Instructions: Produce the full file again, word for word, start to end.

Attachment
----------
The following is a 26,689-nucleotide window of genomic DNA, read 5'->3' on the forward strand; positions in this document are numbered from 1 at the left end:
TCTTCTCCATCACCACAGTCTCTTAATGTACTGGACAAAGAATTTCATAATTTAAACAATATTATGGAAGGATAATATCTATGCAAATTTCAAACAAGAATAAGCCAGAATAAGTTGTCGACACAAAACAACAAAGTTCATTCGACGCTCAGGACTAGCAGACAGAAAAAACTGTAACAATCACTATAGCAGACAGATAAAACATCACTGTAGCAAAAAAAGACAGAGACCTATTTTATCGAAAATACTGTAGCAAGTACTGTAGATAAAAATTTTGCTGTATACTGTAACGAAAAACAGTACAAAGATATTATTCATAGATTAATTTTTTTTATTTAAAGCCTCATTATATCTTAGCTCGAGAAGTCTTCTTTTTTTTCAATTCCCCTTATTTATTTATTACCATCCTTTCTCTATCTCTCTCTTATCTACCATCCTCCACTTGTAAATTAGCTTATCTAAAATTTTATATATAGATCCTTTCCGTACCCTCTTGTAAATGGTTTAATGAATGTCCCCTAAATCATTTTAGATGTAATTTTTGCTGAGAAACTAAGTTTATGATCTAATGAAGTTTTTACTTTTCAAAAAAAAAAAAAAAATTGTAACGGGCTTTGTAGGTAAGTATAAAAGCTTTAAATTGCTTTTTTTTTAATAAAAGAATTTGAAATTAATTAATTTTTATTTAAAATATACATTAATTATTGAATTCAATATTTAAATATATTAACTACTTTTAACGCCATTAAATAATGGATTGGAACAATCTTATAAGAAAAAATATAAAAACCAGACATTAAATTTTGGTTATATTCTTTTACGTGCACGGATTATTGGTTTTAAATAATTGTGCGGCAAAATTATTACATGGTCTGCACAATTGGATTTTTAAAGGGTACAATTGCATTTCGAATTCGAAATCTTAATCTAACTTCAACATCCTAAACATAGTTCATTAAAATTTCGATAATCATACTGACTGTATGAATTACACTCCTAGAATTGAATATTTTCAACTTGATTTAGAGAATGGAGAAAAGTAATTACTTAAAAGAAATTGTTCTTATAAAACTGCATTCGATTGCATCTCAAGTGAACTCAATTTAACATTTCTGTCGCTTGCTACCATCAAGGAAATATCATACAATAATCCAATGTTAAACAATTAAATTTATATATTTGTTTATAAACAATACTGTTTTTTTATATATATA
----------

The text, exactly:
The following is a 26,689-nucleotide window of genomic DNA, read 5'->3' on the forward strand; positions in this document are numbered from 1 at the left end:
TCTTCTCCATCACCACAGTCTCTTAATGTACTGGACAAAGAATTTCATAATTTAAACAATATTATGGAAGGATAATATCTATGCAAATTTCAAACAAGAATAAGCCAGAATAAGTTGTCGACACAAAACAACAAAGTTCATTCGACGCTCAGGACTAGCAGACAGAAAAAACTGTAACAATCACTATAGCAGACAGATAAAACATCACTGTAGCAAAAAAAGACAGAGACCTATTTTATCGAAAATACTGTAGCAAGTACTGTAGATAAAAATTTTGCTGTATACTGTAACGAAAAACAGTACAAAGATATTATTCATAGATTAATTTTTTTTATTTAAAGCCTCATTATATCTTAGCTCGAGAAGTCTTCTTTTTTTTCAATTCCCCTTATTTATTTATTACCATCCTTTCTCTATCTCTCTCTTATCTACCATCCTCCACTTGTAAATTAGCTTATCTAAAATTTTATATATAGATCCTTTCCGTACCCTCTTGTAAATGGTTTAATGAATGTCCCCTAAATCATTTTAGATGTAATTTTTGCTGAGAAACTAAGTTTATGATCTAATGAAGTTTTTACTTTTCAAAAAAAAAAAAAAAATTGTAACGGGCTTTGTAGGTAAGTATAAAAGCTTTAAATTGCTTTTTTTTTAATAAAAGAATTTGAAATTAATTAATTTTTATTTAAAATATACATTAATTATTGAATTCAATATTTAAATATATTAACTACTTTTAACGCCATTAAATAATGGATTGGAACAATCTTATAAGAAAAAATATAAAAACCAGACATTAAATTTTGGTTATATTCTTTTACGTGCACGGATTATTGGTTTTAAATAATTGTGCGGCAAAATTATTACATGGTCTGCACAATTGGATTTTTAAAGGGTACAATTGCATTTCGAATTCGAAATCTTAATCTAACTTCAACATCCTAAACATAGTTCATTAAAATTTCGATAATCATACTGACTGTATGAATTACACTCCTAGAATTGAATATTTTCAACTTGATTTAGAGAATGGAGAAAAGTAATTACTTAAAAGAAATTGTTCTTATAAAACTGCATTCGATTGCATCTCAAGTGAACTCAATTTAACATTTCTGTCGCTTGCTACCATCAAGGAAATATCATACAATAATCCAATGTTAAACAATTAAATTTATATATTTGTTTATAAACAATACTGTTTTTTTATATATATA